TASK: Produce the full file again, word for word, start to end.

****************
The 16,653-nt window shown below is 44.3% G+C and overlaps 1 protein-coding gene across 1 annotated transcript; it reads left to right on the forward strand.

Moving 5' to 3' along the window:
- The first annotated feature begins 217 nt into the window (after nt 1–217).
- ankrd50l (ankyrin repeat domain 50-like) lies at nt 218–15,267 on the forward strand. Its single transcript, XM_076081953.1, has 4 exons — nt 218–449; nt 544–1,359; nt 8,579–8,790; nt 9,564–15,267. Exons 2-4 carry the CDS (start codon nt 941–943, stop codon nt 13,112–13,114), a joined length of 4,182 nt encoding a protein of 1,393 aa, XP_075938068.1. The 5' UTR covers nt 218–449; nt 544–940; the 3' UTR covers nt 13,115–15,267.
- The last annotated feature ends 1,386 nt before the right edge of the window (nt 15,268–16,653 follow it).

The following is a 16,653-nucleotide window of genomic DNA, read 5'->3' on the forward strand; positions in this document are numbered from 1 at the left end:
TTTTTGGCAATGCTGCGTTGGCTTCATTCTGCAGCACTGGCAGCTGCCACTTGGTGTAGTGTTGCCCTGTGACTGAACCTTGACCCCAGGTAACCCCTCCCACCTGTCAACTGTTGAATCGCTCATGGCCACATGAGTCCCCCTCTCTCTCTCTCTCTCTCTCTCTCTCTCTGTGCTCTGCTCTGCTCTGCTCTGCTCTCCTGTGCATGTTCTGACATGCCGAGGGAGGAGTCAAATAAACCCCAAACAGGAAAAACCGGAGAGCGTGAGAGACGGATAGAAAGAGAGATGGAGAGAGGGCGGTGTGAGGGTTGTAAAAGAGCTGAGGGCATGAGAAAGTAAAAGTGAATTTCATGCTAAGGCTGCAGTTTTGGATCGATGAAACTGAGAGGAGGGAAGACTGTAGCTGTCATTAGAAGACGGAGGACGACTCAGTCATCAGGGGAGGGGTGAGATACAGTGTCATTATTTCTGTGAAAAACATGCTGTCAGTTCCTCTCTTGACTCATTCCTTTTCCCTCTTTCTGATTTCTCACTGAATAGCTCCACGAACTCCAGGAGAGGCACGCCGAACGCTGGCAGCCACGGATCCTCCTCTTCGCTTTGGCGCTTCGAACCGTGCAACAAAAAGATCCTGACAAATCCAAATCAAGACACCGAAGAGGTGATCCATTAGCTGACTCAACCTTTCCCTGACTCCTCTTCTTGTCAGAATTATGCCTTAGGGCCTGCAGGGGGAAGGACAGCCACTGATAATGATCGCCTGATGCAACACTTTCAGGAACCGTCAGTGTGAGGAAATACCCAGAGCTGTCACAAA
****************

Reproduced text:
The 16,653-nt window shown below is 44.3% G+C and overlaps 1 protein-coding gene across 1 annotated transcript; it reads left to right on the forward strand.

Moving 5' to 3' along the window:
- The first annotated feature begins 217 nt into the window (after nt 1–217).
- ankrd50l (ankyrin repeat domain 50-like) lies at nt 218–15,267 on the forward strand. Its single transcript, XM_076081953.1, has 4 exons — nt 218–449; nt 544–1,359; nt 8,579–8,790; nt 9,564–15,267. Exons 2-4 carry the CDS (start codon nt 941–943, stop codon nt 13,112–13,114), a joined length of 4,182 nt encoding a protein of 1,393 aa, XP_075938068.1. The 5' UTR covers nt 218–449; nt 544–940; the 3' UTR covers nt 13,115–15,267.
- The last annotated feature ends 1,386 nt before the right edge of the window (nt 15,268–16,653 follow it).

The following is a 16,653-nucleotide window of genomic DNA, read 5'->3' on the forward strand; positions in this document are numbered from 1 at the left end:
TTTTTGGCAATGCTGCGTTGGCTTCATTCTGCAGCACTGGCAGCTGCCACTTGGTGTAGTGTTGCCCTGTGACTGAACCTTGACCCCAGGTAACCCCTCCCACCTGTCAACTGTTGAATCGCTCATGGCCACATGAGTCCCCCTCTCTCTCTCTCTCTCTCTCTCTCTCTCTGTGCTCTGCTCTGCTCTGCTCTGCTCTCCTGTGCATGTTCTGACATGCCGAGGGAGGAGTCAAATAAACCCCAAACAGGAAAAACCGGAGAGCGTGAGAGACGGATAGAAAGAGAGATGGAGAGAGGGCGGTGTGAGGGTTGTAAAAGAGCTGAGGGCATGAGAAAGTAAAAGTGAATTTCATGCTAAGGCTGCAGTTTTGGATCGATGAAACTGAGAGGAGGGAAGACTGTAGCTGTCATTAGAAGACGGAGGACGACTCAGTCATCAGGGGAGGGGTGAGATACAGTGTCATTATTTCTGTGAAAAACATGCTGTCAGTTCCTCTCTTGACTCATTCCTTTTCCCTCTTTCTGATTTCTCACTGAATAGCTCCACGAACTCCAGGAGAGGCACGCCGAACGCTGGCAGCCACGGATCCTCCTCTTCGCTTTGGCGCTTCGAACCGTGCAACAAAAAGATCCTGACAAATCCAAATCAAGACACCGAAGAGGTGATCCATTAGCTGACTCAACCTTTCCCTGACTCCTCTTCTTGTCAGAATTATGCCTTAGGGCCTGCAGGGGGAAGGACAGCCACTGATAATGATCGCCTGATGCAACACTTTCAGGAACCGTCAGTGTGAGGAAATACCCAGAGCTGTCACAAA